Methods DoD contractors can Choose to Comply with the DFARS and NIST 800-171 R2?

Since 2017, DoD DIB providers have been obliged to adhere to contractual clause DFARS 252.204-7012. The NIST SP 800-171 R2 Protecting CUI in Nonfederal Systems and Organizations standards kick in when you’ve met those standards. Given that this DFARS (clause 252.204.7012) standard has existed since 2017, the number of DoD contractors who are still not compliant is astonishing. As a result, beginning December 1, 2020, the Department of Defense began using a “trust but verify” strategy by requiring contractors to upload their self-assessment and self-attestation findings into a DoD system, the Supplier Performance Risk System (SPRS), or provide them by email.

Here, we have compiled a few methods to carry out the DFARS compliance initiative.

The Self-Assessment

You must undertake a self-assessment of conformity with NIST SP 800-171 R2 and earn a score when conforming with DFARS 252.204-7019. The highest point total is 110. Because each check is given a NIST SP 800-171 A rating, you must be familiar with the scoring methodology. A score weight is assigned to each condition. A rating of 1 is given for completely resolving a control. A value of 0 or even a negative score is given if regulatory criteria are not met. A high score is 110; however, you can also have a negative total score. Procurement officers use the SPRS to evaluate your adherence data in order to assess your organization for an award.

If you are a vendor or subcontractor processing and storing controlled unclassified information, you should let your prime contractor know about the CUI and compliance regulations.

DoD Assessment Methodology

NIST 800-171 and NIST 80-171A are two standards developed by the National Institute of Standards and Technology. It contains a total of 14 Families of Security Controls.

There are 14 control families (also known as categories) of security criteria in NIST 800-171 R2, with a total of 110 measures that must be self-assessed. You must create a System Security Plan (SSP) at the moment of self-assessment to demonstrate how your firm adheres to the criteria. If any controls aren’t being followed, just record them on a Plan of Actions and Milestones (POA&M) form, along with a schedule for when you’ll comply. SSP and POA&M templates are available on the NIST website.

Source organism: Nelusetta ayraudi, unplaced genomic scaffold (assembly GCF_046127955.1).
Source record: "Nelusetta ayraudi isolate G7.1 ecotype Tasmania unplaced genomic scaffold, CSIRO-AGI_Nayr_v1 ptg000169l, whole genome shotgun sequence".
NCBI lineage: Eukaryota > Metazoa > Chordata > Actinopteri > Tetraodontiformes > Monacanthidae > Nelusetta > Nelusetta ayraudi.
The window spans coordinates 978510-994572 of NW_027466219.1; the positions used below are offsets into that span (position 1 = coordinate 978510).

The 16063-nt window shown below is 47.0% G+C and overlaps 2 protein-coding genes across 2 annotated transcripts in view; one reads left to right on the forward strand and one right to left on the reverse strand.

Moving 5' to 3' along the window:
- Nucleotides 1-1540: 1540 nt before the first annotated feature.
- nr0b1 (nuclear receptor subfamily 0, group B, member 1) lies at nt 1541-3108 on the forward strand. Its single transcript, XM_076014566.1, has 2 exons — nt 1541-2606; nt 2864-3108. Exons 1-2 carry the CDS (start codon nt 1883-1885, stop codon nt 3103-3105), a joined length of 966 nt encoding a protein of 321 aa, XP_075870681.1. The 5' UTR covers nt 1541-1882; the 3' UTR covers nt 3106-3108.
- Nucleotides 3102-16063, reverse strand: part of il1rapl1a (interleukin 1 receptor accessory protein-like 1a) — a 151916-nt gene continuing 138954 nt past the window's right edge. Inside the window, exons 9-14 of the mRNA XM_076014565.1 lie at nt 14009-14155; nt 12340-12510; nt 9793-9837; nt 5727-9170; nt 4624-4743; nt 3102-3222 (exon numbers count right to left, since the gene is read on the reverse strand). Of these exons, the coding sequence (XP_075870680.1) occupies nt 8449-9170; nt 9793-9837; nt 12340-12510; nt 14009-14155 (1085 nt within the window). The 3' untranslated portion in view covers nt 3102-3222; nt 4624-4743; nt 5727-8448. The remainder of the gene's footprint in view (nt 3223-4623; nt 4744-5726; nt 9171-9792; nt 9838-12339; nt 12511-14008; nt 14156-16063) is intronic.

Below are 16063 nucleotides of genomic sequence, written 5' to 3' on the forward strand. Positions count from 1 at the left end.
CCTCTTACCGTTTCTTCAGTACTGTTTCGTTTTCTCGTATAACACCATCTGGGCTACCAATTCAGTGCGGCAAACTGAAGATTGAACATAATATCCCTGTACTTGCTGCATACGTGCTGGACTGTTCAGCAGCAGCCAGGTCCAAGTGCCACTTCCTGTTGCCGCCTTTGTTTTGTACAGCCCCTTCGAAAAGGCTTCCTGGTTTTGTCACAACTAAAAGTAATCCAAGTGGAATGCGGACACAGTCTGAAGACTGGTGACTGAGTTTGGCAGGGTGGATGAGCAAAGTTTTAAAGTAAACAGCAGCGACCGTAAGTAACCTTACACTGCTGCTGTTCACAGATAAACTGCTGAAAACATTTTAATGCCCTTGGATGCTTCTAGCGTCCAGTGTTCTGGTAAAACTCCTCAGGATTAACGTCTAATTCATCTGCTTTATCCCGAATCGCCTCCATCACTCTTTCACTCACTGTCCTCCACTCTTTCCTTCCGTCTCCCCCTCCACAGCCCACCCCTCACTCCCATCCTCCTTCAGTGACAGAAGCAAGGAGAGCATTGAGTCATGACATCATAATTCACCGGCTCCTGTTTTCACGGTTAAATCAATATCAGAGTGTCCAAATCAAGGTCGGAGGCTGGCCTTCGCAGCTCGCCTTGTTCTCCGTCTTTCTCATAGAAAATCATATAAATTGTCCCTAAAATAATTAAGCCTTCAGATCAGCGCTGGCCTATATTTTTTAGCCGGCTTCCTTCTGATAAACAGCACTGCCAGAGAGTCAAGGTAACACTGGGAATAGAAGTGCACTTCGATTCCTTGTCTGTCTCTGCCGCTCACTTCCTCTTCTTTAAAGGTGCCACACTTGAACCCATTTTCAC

NIST 800-171 R2 Requirements and CMMC

You are on the right track to CMMC level 3 compliance if you follow both NIST 800-171 R2 and DFARS 252.204-7019. Your first priority is to score and submit to SPRS. The following is a list of documentation you will require:

  • NIST SP-800-171 R2 self-assessment criteria, SSP, and POAM&M layouts
  • Evaluating Security Requirements for CUI (NIST SP-800-171)
  • Control Scoring (NIST SP-800-171) is a publication published by the National Institute of Standards and Technology (NIST).
  • Procedures for uploading the assessment report and gaining access to SPRS

Whatever you do, be as truthful as possible in your self-evaluation. Make no fraudulent claims, such as professing to adhere when you don’t. False assertions of compliance can result in criminal charges under the False Claims Act. The Department of Defense has utilized the False Claims Act to prosecute contractors. DoD companies are being audited for NIST 800-171 compliance by the Defense Contract Management Agency (DCMA). If you’re found guilty of making a false claim, you might lose your ability to conduct commerce with the US government, as well as face additional financial consequences.